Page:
Layers of representation

Ord&Bild 1/2021

‘Ord&Bild’ opens its pages to the Gothenburg-based writers collective Qalam, headed by Johannes Anyuru. Poetry, prose and discussion reflecting on what it means to write – and to write in Swedish.

The front and back covers of the new issue of Ord&Bild are punctured with holes in the shape of a Q. Through them we see fragments of photographs – a window, an underground train, treetops, a boot… Turning the cover, we find an album of snapshots and a single sentence: ‘Qalam – Everything we do with language’.

The journal has been edited with the writers collective Qalam. Launched in 2012 as a creative writing project for young people in underprivileged suburbs of Gothenburg, Qalam has been headed by the acclaimed Swedish author Johannes Anyuru for almost a decade.

Entitled Layers of Representation, a series of conversations between the group’s members together with ‘echoes’ from previous participants show the development of Qalam from slam poetry to the compilation of the current issue. The majority of the authors come from mixed ethnic backgrounds, but the issue takes care to avoid the jargon of inclusion and exclusion. Filled with poetry, prose and conversations addressing questions of representation and language, it instead offers serious reflection on what it means to write – and to write in Swedish.

Investigating language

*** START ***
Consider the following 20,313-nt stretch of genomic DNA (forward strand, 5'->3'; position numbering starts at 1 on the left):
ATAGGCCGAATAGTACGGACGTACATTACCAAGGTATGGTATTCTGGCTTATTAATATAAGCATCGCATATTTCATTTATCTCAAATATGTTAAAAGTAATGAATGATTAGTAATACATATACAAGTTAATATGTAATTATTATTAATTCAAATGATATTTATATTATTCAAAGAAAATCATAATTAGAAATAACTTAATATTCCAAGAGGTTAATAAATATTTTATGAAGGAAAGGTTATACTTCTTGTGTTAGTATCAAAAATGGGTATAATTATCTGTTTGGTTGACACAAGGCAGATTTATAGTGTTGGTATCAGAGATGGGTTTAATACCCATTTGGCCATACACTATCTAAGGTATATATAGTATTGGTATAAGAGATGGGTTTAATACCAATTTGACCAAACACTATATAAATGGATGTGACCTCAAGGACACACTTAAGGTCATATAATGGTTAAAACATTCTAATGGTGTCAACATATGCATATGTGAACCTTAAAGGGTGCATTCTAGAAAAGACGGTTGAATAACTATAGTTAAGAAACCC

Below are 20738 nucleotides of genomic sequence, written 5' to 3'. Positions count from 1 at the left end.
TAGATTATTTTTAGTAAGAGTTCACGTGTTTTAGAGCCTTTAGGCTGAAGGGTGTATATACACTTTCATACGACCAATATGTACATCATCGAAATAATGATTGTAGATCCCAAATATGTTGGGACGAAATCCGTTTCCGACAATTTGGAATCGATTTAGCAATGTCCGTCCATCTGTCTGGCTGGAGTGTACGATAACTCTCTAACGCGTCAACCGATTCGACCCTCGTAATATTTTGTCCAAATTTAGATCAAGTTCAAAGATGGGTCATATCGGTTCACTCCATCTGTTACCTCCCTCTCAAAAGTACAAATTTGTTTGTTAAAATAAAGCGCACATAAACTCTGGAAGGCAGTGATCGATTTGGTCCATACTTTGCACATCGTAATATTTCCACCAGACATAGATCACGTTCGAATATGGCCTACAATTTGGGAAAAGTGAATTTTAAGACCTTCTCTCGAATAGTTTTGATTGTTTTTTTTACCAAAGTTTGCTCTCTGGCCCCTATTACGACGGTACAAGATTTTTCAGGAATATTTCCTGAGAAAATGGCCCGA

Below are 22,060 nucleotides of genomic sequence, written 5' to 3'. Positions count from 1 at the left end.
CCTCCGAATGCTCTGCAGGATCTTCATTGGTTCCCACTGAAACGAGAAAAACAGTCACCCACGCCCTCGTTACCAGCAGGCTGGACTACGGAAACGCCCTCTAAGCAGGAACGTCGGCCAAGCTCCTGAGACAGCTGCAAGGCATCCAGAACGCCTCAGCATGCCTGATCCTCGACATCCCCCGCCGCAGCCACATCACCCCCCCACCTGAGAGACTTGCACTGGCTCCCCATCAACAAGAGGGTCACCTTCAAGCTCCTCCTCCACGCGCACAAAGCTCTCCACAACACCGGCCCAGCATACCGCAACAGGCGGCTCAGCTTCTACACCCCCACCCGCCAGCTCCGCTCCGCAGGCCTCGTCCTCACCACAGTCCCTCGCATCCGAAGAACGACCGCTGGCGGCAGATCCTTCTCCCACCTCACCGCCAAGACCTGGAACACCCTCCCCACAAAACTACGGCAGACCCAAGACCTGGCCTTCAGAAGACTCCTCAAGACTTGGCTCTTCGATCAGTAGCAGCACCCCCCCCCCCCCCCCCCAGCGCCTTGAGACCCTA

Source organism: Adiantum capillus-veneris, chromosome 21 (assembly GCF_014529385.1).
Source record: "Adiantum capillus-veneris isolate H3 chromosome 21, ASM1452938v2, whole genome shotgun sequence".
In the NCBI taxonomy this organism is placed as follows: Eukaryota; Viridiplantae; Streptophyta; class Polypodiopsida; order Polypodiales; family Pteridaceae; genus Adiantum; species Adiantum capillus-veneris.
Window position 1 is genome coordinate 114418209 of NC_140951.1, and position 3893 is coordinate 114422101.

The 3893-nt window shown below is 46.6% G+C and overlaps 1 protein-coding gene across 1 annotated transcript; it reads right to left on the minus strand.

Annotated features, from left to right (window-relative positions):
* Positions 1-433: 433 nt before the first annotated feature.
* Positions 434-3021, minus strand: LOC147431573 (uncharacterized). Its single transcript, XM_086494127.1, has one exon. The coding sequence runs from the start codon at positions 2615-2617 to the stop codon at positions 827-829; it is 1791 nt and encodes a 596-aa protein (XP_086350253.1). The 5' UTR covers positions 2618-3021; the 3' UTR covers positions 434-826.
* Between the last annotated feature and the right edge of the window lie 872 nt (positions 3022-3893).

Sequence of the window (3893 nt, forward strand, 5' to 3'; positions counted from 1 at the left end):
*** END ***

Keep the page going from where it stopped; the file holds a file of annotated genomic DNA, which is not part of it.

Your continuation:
Maxine Victor weaves together Swedish and Singapore English with photographic images, while Stephanie Toro inserts Puerto Rican Spanish into her hybrid essay-poem-novel Es tiempo de regresar. Yasmin Elemam’s poetry conveys how vernacular expressions have replaced her Arabic and Deeqo Hussein allows Somali expressions to generate emotional tension. These polyvocal gestures come not from a lack of mastery of the Swedish tongue but from a place where a single language no longer is sufficient.

Masoud Vatankhah shares everyday observations in a first-hand account of fleeing from one country to another, taking the reader from the streets of Teheran to a bleak northern Sweden while making reference to P.O. Engqvist’s Captain Nemo’s Library. Shukri Dahir, Sanna Ghotbi and Sabrin Jaja raise questions of what it means to inherit someone else’s pain. Other writers share the complex experiences of belonging to a third culture.

Future storytelling

Sandy Harry Ceesay’s queer magical realism tells of love layered in time and geographies, ‘stories we forget when we awake’. Ismalia Jallow’s auto-fictive short story, part of an ongoing larger project, is supplemented with a QR code that takes us to the language of 3-D rendering via a website where we can navigate the construction.

These are stories yet to be told. Seeping through the holes of this issue of Ord&Bild, one can sense several preludes. The journal operates as a ‘critical zone laboratory’ – not only by dedicating itself to symbolic questions of representation but also by providing a space for conversation, discussion and debate. Or, in the words of Anyuru in his poetic preface: ‘What is more powerful than writing?’

This article is part of the 7/2021 Eurozine review. Click here to subscribe to our weekly newsletter to get updates on reviews and our latest publishing.

Published 21 April 2021
Original in English
First published by Eurozine

© Eurozine

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